Elad Horesh, VP Marketing for IBBL, stated that the company opted to build its own craft brewery rather than acquire an existing one, because, "we have the brewmasters with the most knowledge, we have the most advanced laboratory equipment in the country, and also the operational experience.  It was also important to let our brewmasters, who for years had dreamed of and played with different recipes, be the ones to make their dreams come true." 

The first three Shikma beers:
Amber Ale, Märzen Lager and IPA.
(Photo: Firma Studio)

Shikma has come out with three beer styles: IPA (India Pale Ale), Amber Ale and Märzen Lager.  IBBL's Chief Technologist and Head Brewer Avichai Grinberg, said that these styles were chosen after "we had an internal taste competition, and these three recipes came up as the best."   

Internationally, craft beer has been a growing phenomenon since the 1970s.  People are still debating the terminology and the definition, but basically we're talking about beer from smaller breweries which can give more hands-on attention to the beers they brew, make a number of different style beers, and make them in smaller quantities.

David Cohen, founder and owner of the
Dancing Camel Brewery in Tel Aviv,
Israel's first craft brewery. 

The origin of Israeli craft breweries goes back to 2006, when Brooklyn-born brewer David Cohen fought bureaucrats, skeptics and neighbors to build the Dancing Camel Brewery in Tel Aviv's Montifiore neighborhood.

Cohen had made Aliya in 2003 after working as a volunteer in a New Jersey brewery.  He ditched any thoughts about continuing to work as an accountant, and began making plans for opening up a brewpub in Tel Aviv.

"The Israeli bureaucrats involved in new businesses had no idea what I was talking about," he revealed.  "We had to educate them about what we wanted every step of the way.  Their attitudes varied from mild entertainment to abrasive and adversarial."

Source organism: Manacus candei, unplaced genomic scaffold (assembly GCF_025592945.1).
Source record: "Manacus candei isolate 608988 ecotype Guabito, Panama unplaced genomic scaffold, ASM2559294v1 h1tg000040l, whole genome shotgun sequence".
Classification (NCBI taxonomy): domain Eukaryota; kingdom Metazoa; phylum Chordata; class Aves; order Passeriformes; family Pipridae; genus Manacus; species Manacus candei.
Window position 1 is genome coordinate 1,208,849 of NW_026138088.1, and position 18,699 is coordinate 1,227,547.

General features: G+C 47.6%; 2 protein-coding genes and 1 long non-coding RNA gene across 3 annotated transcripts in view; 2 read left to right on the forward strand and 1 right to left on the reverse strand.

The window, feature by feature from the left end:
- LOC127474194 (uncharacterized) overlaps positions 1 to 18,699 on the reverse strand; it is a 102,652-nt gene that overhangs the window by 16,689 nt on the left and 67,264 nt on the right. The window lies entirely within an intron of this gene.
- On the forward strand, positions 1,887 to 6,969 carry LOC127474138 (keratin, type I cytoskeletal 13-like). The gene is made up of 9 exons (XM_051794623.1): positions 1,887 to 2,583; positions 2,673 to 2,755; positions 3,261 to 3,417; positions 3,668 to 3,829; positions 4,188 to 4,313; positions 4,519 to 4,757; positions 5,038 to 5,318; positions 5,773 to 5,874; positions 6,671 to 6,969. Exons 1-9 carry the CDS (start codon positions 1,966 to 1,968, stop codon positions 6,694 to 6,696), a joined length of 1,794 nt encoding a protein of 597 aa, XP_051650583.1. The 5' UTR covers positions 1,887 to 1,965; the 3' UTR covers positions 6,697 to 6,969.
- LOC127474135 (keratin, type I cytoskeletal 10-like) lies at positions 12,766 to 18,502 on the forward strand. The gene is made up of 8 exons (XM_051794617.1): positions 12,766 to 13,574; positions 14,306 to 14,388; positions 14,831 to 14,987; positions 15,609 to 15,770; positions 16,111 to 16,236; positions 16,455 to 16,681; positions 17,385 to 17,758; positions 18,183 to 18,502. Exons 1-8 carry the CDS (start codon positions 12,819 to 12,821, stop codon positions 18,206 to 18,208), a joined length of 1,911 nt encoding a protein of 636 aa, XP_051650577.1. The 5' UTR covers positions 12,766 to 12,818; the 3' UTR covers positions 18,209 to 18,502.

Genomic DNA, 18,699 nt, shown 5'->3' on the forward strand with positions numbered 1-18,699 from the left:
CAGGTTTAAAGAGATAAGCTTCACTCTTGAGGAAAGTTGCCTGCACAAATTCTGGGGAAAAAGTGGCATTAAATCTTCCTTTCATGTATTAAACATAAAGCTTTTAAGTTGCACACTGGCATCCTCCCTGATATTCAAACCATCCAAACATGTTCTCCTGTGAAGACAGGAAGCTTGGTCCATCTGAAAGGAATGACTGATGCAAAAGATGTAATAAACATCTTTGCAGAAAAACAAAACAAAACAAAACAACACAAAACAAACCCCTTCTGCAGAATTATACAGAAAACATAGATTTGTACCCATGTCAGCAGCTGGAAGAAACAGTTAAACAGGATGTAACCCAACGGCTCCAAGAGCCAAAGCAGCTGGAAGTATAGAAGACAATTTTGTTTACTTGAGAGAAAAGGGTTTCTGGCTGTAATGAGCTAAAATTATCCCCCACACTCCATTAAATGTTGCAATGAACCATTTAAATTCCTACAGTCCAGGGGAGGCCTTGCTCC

The old blogger enjoys a hearty meal 
after touring the Malka Brewery at its
new location in the Tefen Industrial Park.

(Photo: Mike Horton)

Cohen's success broke the ice for other brewers in Israel to follow suit.  In short order, micro-breweries were opening in other places: Bazelet on the Golan Heights, Malka on Kibbutz Yechiam, Shapiro and Mosco in Beit Shemesh, Negev in Kiryat Gat, Alexander in Emek Hefer, Srigim in the community village of Srigim (Li'on), Herzl in Jerusalem, and others.           

Today, Israel can boast of about 25-30 craft brewers who are selling beer commercially – although around ten dominate this market with quantity and distribution.

Even with our hot, dry summers,
Israeli per capita beer consumption
is near the bottom of the list.

Now here's the other side of the coin: All of these wonderful craft breweries account for under 10% of all beer sales in Israel.  The rest of the beer is coming from those two huge industrial breweries mentioned above, and of course, from imports.

Another fact holding back the growth of all beer sales in Israel – craft and mega – is our embarrassingly low consumption rate.  The world champions, who as you may expect are the Central and East Europeans, Irish and British, drink from 70 to 100 liters of beer a year per capita!  (The Czechs reach about 150!) 

Near the bottom of the list is Israel.  Even with our hot, dry summers, we drink no more than 20 liters of beer per capita.  Clearly there is room for growth.  Although there are some Israelis who warn against the dangers of increased imbibing, Judaism has never spawned a teetotaling culture.